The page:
As alluded to in 0scar's answer, it is important to stick to multiples of your nozzle width for thin shells. If you try to print a 1mm wall with a 0.4mm nozzle, you give the slicer a bit of a challenge in filling the joint between the two outer faces. Maybe it can print a half-width line, by under extruding, maybe not - but a 0.8mm wall is likely to be ...


4

This totally depends on what you think is acceptable for your print, and what the usage of the print is: is it a structural/functional part or just for aesthetic purposes. There is no general rule of thumb for that. Basically this is a design issue. If it has to be stiff and may not flex much you would require to use more walls to give it more rigidity. ...


4

PLA seems to become brittle with age. Micro-fractures develop on the surface, and they will grow if filament is taken off the spool and held straight. This behaviour does not seem to be linked to moisture content. The best course of action is probably to use PLA quickly. Don't give it time to age.


4

All printers are designed with an idea of WYSIWYG for sure. Depending on: printer - type/quality/settings/configuration/assembly precission filament - type/quality/shrinkage user skills - manual/using app proficiency model complexity environment conditions and so on you can get different results. I venture to say users know their printers (after some time ...


4

I have not been able to find a simple model for FDM part strength. FDM parts are pretty complicated as they have a LOT more things that affect their strength than just layer adhesion. Since any "solid" part will have infill, the part can't really be modeled as a laminant. There are so many settings you can play with in the slicer that effects part ...


4

It's difficult to determine if the buckets are fully enclosed, but I suspect that they are. The enclosure into which the inserts are placed will provide some structural support. 3D printed objects have relatively low torsion strength, but a reasonable compression strength, especially with high infill levels. One could consider that the item placed into the ...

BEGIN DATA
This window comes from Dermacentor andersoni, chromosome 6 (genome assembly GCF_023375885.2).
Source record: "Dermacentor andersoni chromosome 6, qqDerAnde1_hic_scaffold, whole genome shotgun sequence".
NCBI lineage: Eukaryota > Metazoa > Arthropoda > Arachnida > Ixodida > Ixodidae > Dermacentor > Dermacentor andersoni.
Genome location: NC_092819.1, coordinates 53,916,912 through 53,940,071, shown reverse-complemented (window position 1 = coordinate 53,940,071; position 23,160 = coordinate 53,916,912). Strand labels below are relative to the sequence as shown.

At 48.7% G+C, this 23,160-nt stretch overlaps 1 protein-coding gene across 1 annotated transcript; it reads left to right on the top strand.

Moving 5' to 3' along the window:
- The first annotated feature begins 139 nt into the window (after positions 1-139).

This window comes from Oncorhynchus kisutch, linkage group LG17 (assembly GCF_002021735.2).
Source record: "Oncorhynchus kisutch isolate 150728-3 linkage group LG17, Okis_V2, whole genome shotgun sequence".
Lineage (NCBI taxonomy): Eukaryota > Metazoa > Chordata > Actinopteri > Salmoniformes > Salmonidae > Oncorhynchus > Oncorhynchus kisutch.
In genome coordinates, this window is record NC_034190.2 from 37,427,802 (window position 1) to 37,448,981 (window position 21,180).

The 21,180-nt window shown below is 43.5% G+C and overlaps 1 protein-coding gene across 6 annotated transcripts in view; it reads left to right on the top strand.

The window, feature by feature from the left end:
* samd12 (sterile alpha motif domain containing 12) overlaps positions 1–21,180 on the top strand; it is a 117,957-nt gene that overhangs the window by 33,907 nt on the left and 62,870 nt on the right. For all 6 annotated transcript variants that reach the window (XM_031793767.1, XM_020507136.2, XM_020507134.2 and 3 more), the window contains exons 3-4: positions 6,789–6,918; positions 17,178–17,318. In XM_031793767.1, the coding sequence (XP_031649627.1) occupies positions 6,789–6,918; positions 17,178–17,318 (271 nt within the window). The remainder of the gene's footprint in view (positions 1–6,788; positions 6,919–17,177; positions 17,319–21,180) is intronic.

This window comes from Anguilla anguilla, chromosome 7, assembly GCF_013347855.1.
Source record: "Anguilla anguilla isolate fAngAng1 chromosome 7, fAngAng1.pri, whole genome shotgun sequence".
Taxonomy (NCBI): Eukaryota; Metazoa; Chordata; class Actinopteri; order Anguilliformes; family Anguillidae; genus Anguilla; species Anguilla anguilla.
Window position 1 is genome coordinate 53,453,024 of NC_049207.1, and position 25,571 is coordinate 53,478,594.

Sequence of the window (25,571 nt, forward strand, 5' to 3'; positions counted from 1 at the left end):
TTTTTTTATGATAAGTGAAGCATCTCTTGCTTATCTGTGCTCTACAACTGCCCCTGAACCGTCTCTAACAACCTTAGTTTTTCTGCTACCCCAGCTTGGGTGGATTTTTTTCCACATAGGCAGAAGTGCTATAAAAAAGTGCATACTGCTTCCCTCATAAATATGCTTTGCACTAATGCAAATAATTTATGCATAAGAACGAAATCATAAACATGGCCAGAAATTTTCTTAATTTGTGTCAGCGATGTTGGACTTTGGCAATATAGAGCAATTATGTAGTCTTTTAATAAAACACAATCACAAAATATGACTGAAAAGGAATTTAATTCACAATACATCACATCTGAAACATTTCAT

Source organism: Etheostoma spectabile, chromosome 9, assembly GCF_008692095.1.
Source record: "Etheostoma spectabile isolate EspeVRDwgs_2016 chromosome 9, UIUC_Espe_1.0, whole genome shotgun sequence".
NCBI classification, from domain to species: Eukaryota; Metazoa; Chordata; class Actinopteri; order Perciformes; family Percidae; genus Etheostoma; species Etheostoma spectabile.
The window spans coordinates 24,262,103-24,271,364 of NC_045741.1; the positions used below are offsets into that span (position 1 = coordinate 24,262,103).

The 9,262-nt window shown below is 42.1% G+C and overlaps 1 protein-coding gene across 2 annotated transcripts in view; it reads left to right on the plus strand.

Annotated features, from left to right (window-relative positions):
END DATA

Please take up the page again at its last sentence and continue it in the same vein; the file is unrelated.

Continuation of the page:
4

The Short Just print vertically Reduce the clip size to bring them closer to the centerline Try a vapor treatment or epoxy to increase strength The Long Ultimately, printing the object vertically (so the clips are printed horizontally) would be the strongest solution. Alternatively, you could adjust your model to bring down the size of the clips to ...


4

Expanding on some previous comments which are probably enough to warrant an answer: What Trish said is completely right. Leadscrews are readily available parts and any dimensional errors in the leadscrews will be reflected in the output of your CNC machine unless you have some sort of compensation for them. Moreover, if the material is not highly rigid, the ...


4

A nitro engine rotates much faster than an electric one, 30k rpm vs 10k rpm top. Also, it has much more vibrations (the engine gives torque in sharp pulses, not a continuous power generation). There's a reason if the propellers for electric are not compatible with nitro engines. You will need to step up the game with fiber-infused plastics, and shock ...


3

Printing the model vertically should certainly be considered, as that will alleviate your issue by a whole lot. If altering the design by adding a taper to your model isn't what you are looking for, placing a manual, removable support structure at the outer edge og the overhang could also be an option. This way, you could print the overhang as a bridge, ...


3